The ICO says exemptions should not be routinely relied upon or applied in a blanket fashion. And remember, you may be required to demonstrate how an exemption applies and your rationale for relying on it. The full list of exemptions can be found in Schedule 2, Data Protection Act 2018. Examples of how they apply can be found in the ICO’s guidance.
What other information should be included in a response?
Along with a copy of their personal data, people are entitled to receive other supplementary information. Where this information is clearly available in a Privacy Notice, the UICO says it’s sufficient to provide a link to this in your DSAR response. This supplementary information is as follows:
- Purpose: your purpose(s) for processing the person’s data.
- Categories: the categories of personal data you’re processing.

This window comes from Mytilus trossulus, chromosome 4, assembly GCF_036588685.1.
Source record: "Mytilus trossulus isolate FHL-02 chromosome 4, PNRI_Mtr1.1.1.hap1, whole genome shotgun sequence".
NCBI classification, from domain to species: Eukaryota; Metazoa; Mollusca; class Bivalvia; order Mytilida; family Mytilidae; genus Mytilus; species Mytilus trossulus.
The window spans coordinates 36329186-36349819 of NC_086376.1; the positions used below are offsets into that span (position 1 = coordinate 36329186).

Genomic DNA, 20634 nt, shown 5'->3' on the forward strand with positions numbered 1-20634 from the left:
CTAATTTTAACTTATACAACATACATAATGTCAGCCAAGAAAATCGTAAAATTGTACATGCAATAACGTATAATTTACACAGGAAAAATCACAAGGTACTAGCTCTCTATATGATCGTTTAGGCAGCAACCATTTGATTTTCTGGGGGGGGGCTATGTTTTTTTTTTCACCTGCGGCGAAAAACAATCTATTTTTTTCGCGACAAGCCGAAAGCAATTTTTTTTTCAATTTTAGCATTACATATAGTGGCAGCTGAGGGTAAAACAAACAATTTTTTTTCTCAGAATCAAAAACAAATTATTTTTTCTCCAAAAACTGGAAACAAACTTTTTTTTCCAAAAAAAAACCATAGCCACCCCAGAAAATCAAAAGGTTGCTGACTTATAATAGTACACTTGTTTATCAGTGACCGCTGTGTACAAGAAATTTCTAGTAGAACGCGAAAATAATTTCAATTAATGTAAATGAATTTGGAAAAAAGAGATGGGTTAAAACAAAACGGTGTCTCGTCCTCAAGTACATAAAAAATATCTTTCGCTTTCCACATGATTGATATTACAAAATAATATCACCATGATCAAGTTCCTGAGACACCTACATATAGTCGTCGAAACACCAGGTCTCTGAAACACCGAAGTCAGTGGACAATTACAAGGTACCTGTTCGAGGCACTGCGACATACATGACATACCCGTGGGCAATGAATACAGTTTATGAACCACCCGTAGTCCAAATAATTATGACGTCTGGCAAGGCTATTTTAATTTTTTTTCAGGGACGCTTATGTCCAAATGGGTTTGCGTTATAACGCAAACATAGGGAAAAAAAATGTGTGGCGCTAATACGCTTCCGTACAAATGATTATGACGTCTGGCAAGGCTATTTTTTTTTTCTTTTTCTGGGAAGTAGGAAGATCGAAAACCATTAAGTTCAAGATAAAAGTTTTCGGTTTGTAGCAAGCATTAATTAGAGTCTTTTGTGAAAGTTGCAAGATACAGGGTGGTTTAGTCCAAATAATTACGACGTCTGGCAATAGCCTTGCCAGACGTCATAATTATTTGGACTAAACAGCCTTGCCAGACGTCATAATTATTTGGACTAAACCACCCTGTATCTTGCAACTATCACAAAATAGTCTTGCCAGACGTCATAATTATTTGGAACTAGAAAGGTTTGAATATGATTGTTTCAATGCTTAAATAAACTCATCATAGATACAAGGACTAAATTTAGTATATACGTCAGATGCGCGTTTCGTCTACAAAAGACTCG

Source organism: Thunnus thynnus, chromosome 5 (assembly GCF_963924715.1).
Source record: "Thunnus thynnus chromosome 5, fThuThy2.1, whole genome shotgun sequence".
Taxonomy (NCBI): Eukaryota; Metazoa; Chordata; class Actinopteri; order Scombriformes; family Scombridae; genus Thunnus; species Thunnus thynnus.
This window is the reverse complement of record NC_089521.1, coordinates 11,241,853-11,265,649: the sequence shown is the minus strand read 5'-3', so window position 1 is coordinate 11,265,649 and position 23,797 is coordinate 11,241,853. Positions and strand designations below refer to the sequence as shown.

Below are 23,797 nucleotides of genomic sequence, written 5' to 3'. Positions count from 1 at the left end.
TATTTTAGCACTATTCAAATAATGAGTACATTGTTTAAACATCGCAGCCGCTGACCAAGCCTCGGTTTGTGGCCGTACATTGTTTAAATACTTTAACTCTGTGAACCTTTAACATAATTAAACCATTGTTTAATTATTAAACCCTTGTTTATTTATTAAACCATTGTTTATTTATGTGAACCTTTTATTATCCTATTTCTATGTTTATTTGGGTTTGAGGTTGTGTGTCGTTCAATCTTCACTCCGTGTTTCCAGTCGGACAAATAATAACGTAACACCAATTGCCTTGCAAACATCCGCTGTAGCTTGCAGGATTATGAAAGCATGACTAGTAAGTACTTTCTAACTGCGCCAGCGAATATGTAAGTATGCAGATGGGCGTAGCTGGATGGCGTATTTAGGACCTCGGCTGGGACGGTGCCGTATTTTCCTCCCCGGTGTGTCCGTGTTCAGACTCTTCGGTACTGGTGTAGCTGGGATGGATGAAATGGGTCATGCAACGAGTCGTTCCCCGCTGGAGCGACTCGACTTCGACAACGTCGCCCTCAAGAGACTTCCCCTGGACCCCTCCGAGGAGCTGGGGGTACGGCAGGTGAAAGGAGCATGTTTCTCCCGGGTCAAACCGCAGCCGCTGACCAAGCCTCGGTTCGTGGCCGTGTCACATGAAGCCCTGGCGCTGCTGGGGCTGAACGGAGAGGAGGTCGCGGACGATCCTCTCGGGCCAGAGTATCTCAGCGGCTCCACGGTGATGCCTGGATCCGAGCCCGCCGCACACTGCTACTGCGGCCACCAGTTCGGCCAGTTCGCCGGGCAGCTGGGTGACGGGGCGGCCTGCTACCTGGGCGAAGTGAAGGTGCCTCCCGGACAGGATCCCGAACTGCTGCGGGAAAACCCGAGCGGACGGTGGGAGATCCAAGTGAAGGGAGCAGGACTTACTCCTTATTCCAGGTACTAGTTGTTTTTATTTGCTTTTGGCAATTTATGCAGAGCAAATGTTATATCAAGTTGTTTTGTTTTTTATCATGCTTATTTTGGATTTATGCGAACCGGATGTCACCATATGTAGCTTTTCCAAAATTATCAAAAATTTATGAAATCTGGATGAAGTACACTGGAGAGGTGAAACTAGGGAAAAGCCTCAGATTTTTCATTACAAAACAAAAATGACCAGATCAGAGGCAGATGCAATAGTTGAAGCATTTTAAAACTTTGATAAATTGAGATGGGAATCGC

- Recipients: recipients or categories of recipient you have or will be disclose the personal data to (including recipients or categories of recipients in third countries or international organisations).
- International data transfer safeguards: the safeguards you have provided where personal data has or will be transferred to a third country or international organisation.
- Retention: your retention period for storing the personal data or, where this is not possible, the criteria for determining how long you will store it.
- Other privacy rights: the individual’s right to request rectification, erasure or restriction or to object to processing.
- Right to complain: the individual’s right to lodge a complaint with a Supervisory Authority, for example in the UK the Information Commissioner’s Office (ICO).
- Data source: information about the source of the data, if you didn’t collect it directly from the individual.
- Automated decisions: whether or not you use automated decision-making (including profiling) and information about the logic involved, as well as the significance and envisaged consequences of the processing for the individual;
DSARs can feel a bit of a minefield to the uninitiated and a little daunting if you don’t receive many or suddenly receive your first one. Our DSAR Guide provides more information about how to prepare and fulfil requests. The ICO also has detailed Right of Access Guidance.